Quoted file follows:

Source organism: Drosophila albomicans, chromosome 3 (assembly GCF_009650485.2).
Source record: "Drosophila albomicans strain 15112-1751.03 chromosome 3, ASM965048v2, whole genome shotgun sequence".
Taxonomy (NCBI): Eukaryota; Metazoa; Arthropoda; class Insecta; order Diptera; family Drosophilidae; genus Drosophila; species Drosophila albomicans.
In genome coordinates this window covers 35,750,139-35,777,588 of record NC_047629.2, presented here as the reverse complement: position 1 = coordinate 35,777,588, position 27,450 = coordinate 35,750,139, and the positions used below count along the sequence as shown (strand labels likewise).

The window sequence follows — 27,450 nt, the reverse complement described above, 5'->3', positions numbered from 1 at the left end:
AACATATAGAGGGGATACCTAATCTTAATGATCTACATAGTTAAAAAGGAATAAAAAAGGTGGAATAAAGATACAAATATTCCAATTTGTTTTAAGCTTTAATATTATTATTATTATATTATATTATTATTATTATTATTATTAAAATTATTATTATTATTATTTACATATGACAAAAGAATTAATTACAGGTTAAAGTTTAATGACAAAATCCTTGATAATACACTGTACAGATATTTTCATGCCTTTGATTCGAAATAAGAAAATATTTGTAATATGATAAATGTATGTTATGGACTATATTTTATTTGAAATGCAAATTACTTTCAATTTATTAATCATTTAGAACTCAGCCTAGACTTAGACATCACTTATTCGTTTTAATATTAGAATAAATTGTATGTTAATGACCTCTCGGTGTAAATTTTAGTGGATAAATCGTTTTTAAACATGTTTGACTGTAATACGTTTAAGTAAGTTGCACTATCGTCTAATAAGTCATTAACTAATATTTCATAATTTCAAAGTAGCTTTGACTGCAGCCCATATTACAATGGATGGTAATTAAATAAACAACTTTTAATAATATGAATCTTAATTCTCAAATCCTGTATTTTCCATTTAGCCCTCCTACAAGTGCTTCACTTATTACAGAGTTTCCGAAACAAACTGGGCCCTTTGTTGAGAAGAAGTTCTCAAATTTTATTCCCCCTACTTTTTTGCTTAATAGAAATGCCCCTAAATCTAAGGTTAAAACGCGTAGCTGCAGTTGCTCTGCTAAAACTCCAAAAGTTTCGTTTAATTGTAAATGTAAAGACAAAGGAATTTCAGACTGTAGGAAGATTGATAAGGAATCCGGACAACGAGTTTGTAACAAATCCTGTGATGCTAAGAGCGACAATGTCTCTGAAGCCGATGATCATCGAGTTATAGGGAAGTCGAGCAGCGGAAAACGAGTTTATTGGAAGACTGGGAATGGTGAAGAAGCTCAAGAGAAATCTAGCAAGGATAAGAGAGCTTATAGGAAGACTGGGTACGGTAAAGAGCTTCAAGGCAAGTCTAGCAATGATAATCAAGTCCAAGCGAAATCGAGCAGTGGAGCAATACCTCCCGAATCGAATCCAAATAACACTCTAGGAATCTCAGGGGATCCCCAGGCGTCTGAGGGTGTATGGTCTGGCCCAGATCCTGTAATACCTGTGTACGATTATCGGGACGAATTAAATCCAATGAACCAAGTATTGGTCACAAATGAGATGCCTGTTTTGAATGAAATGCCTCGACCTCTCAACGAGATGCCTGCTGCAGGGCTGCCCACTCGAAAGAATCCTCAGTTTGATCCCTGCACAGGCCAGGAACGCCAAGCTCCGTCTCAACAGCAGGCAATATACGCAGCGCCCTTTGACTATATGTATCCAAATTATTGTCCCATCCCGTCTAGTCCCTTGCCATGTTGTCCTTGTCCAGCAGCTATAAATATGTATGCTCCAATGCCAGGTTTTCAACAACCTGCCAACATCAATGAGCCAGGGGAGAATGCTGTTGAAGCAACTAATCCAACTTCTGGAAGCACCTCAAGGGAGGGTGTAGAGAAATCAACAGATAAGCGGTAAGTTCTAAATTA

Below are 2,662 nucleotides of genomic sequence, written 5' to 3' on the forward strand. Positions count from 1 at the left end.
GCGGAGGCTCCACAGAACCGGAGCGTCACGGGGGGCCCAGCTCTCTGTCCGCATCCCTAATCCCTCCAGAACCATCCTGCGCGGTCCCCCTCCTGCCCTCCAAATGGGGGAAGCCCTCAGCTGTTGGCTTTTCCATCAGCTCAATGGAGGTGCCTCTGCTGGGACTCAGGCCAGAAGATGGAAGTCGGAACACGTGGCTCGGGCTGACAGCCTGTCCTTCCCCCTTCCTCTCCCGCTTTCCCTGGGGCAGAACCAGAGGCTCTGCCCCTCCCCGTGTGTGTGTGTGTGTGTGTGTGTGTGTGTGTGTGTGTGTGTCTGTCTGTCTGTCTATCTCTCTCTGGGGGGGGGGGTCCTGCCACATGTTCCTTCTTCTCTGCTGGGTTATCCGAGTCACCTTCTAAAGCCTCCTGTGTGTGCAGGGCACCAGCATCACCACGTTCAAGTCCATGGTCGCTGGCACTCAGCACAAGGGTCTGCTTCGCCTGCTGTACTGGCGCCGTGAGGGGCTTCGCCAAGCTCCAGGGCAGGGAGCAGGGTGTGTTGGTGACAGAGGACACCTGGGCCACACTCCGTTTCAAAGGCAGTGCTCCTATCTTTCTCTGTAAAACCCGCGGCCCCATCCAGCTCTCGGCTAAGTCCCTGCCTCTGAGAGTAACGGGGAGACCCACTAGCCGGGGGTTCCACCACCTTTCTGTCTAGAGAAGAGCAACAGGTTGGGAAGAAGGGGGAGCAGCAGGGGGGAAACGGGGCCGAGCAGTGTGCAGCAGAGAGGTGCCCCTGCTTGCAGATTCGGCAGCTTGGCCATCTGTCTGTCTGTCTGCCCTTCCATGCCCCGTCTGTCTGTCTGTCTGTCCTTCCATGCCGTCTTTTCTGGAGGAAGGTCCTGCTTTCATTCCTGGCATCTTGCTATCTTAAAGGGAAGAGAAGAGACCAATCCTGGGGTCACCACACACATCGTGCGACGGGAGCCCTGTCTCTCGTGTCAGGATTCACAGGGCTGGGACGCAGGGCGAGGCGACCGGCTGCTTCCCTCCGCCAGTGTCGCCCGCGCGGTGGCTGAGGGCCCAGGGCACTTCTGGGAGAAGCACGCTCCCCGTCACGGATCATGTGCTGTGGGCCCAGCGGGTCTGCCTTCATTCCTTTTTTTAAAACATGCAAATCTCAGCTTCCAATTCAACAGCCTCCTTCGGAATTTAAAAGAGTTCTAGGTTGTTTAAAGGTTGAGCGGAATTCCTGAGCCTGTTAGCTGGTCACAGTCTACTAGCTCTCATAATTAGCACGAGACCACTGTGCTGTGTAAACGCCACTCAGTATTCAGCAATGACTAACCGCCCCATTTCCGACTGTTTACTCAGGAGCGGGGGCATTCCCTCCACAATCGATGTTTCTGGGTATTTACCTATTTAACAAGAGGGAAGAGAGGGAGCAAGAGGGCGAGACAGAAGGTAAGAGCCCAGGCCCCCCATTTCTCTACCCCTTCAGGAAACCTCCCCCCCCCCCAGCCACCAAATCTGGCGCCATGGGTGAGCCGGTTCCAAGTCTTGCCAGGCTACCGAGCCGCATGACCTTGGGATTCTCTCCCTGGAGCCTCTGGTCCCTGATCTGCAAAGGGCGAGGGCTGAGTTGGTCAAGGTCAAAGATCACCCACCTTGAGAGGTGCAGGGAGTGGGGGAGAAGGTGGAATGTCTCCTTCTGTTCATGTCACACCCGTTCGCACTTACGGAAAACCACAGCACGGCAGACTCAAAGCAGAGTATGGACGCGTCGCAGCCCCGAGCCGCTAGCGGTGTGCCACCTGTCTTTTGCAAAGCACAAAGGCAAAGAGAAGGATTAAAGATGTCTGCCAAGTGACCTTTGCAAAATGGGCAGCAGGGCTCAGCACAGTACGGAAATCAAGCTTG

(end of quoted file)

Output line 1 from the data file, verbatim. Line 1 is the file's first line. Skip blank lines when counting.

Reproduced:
Source organism: Drosophila albomicans, chromosome 3 (assembly GCF_009650485.2).